For those of you who are unaware, the very first post we ever wrote for our blog was about first player tokens. You can check that post out here. Well, we are going to talk about first player tokens again. For us, they really enhance the theme of the game and we think they are important. Rather than rag on first player tokens that we think need to be upgraded, we are going to talk about first player tokens that we like – first player tokens that help the players get into the theme of the game.
However, the first game we are going to mention is one in which the first player and round marker tokens demanded an upgrade . . .
Dragonsgate College – Black Hexagons
Dragonsgate College was published in 2017 by NSKN. The game was designed by Thomas Vande Ginste and Wolf Plancke, who also designed the excellent Yedo. The artists for the game are Víctor Pérez Corbella, Agnieszka Kopera, and Odysseus Stamoglou. Dragonsgate College is a dice drafting game set at a wizarding academy in which the players train students, hire professors, and place new rooms in their respective houses – think Harry Potter! So why then does the game have black hexagons for its first player and round markers?
Here are some suggestions that we had for replacing those boring markers:
- How about scrolls? This is a school for learning magic after all!
- Magic wands would be good, if a little too fragile for the purpose.
- What about a familiar of some sort – dragons, owls, or cats come to mind.
Here is what we chose – the potion bottles mentioned in Rahdo’s run through of the game, which you can find here. As you can see from both the video (which does a much better job of showing them off than my picture) and the picture below, these potion bottles are just beautiful! We love them.
On to first player tokens that we actually like!
Altiplano was published in 2017 by dlp games and in the United States by Renegade Game Studios. The game was designed by Reiner Stockhausen, who designed one of Beth’s and my all-time favorite games, Orleans. The artwork for the game was provided by Klemens Franz, Andrea Kattnig, and Jeff Oglesby. The setting of the game is, in case you could not guess from the title, is the altiplano area of the South American highlands of the Andes. The first player marker for the game does a great job reflecting the game’s setting – an alpaca!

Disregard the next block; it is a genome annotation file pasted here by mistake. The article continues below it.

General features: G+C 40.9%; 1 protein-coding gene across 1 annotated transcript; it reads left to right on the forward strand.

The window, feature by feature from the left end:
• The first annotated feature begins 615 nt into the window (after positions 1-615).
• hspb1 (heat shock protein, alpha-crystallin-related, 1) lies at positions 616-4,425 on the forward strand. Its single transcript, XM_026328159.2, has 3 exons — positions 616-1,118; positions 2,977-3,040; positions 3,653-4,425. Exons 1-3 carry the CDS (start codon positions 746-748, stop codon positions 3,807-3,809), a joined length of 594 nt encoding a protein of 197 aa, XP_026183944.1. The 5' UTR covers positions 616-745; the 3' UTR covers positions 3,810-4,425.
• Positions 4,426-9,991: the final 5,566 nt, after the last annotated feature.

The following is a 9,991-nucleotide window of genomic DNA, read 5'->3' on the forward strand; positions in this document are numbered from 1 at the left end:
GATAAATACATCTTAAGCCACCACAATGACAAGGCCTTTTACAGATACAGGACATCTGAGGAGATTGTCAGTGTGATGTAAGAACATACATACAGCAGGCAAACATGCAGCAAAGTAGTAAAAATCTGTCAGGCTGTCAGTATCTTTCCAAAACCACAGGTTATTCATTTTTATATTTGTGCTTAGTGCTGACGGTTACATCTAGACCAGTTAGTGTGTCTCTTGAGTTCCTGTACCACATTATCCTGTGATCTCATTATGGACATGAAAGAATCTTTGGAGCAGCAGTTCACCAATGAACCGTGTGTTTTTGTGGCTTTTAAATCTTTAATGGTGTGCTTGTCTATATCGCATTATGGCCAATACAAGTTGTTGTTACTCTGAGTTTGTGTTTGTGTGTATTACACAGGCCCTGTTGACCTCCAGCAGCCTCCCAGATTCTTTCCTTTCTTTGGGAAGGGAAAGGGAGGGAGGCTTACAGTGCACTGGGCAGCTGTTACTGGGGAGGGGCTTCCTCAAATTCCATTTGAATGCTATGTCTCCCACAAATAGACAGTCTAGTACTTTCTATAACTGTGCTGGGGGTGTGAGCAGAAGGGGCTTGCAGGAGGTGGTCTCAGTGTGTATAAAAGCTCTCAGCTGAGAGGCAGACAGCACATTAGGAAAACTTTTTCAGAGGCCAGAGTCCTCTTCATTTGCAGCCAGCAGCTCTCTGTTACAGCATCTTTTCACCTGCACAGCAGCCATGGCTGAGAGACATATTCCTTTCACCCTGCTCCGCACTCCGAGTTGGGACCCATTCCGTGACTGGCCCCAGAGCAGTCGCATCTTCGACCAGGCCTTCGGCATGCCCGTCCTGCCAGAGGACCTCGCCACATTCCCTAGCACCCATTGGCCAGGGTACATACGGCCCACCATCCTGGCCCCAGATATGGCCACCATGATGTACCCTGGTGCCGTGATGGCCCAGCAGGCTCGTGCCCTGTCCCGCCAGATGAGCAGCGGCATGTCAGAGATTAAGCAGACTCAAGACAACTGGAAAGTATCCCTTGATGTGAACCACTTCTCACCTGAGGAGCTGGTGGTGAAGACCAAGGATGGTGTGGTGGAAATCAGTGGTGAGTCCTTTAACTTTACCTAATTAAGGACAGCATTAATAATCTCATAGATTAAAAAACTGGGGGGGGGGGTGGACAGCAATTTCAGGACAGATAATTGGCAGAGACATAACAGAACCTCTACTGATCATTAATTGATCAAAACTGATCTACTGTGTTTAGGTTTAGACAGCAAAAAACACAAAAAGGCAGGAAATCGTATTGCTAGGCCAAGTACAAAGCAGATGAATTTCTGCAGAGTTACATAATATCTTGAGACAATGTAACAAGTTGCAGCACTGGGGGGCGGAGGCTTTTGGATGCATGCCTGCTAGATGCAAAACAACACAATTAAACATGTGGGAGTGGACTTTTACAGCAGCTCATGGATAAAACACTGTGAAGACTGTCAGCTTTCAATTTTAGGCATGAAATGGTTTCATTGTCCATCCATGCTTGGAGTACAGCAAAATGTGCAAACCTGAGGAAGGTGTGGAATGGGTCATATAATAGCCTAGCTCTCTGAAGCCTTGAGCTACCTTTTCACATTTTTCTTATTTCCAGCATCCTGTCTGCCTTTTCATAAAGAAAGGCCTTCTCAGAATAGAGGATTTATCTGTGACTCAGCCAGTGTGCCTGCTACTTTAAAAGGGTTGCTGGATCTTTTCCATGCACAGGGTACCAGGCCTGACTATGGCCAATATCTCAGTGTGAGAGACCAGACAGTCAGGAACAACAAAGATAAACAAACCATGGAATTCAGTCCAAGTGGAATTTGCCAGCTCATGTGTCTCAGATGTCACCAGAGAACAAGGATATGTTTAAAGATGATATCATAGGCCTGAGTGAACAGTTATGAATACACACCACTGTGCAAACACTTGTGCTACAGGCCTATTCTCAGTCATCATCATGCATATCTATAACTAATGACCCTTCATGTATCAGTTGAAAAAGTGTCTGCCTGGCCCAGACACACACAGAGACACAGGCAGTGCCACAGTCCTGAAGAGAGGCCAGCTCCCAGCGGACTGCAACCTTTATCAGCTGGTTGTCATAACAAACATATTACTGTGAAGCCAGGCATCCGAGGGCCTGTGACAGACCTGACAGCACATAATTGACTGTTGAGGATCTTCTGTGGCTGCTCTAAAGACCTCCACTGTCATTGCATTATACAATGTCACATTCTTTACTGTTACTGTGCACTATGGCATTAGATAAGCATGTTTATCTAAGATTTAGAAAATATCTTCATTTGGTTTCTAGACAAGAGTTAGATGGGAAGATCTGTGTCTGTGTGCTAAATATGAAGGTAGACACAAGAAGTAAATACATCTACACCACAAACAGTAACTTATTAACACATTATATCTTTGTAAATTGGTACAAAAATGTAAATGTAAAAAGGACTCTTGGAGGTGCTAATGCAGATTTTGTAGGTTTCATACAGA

Notre Dame was published originally in 2007 by alea. A tenth anniversary edition was published in 2017 by alea and Ravensburger. The game is designed by Stefan Feld with artwork provided by Harald Lieske. We have the original version of the game as well as the New Persons cards that were issued 2 years after the original publication. The New Persons cards are included in the tenth anniversary edition. I don’t know about you, but the first thing I think of when I think of Notre Dame is of Quasimodo in Victor Hugo’s classic book, The Hunchback of Notre Dame. An appropriate first player marker for this game would be the bell-ringer, Quasimodo, right?
Glass Road was originally published in 2013 by Feuerland Spiele and later in the United States by Mayfair Games. The game was designed by Uwe Rosenberg and Dennis Lohausen provided the artwork. In this game, the players are trying to manage glass and brick production via production wheels in order to build buildings that will help them maintain the most prosperous business. This game pays homage to the glassblowing tradition in the Bavarian region. The first player token reflects this homage – a large glass goblet. How appropriate!
Merlin was published in 2017 by Queen Games. Its designers are Stefan Feld and Michael Rieneck. The artwork for the game was provided by Dennis Lohausen. In this game, King Arthur is searching for an heir. Both the grail and Excalibur make appearances in the game, so they cannot be the first player token too. How about a crown? That idea works for us!
Are First Player Tokens That Important?
A lot of players probably dismiss first player tokens as unimportant. After all, all the first person token really does is keep track of who was first, right? We disagree with this idea. We think that the first player token can pull players into the theme of the game right from the start. That helps set the tone for the game and eases players into the theme.
Well, what do you think? Please comment below and share your thoughts! As always, check out Board Game Geek for these and thousands of other games here.
Thanks so much for reading and commenting!
Stasia and Beth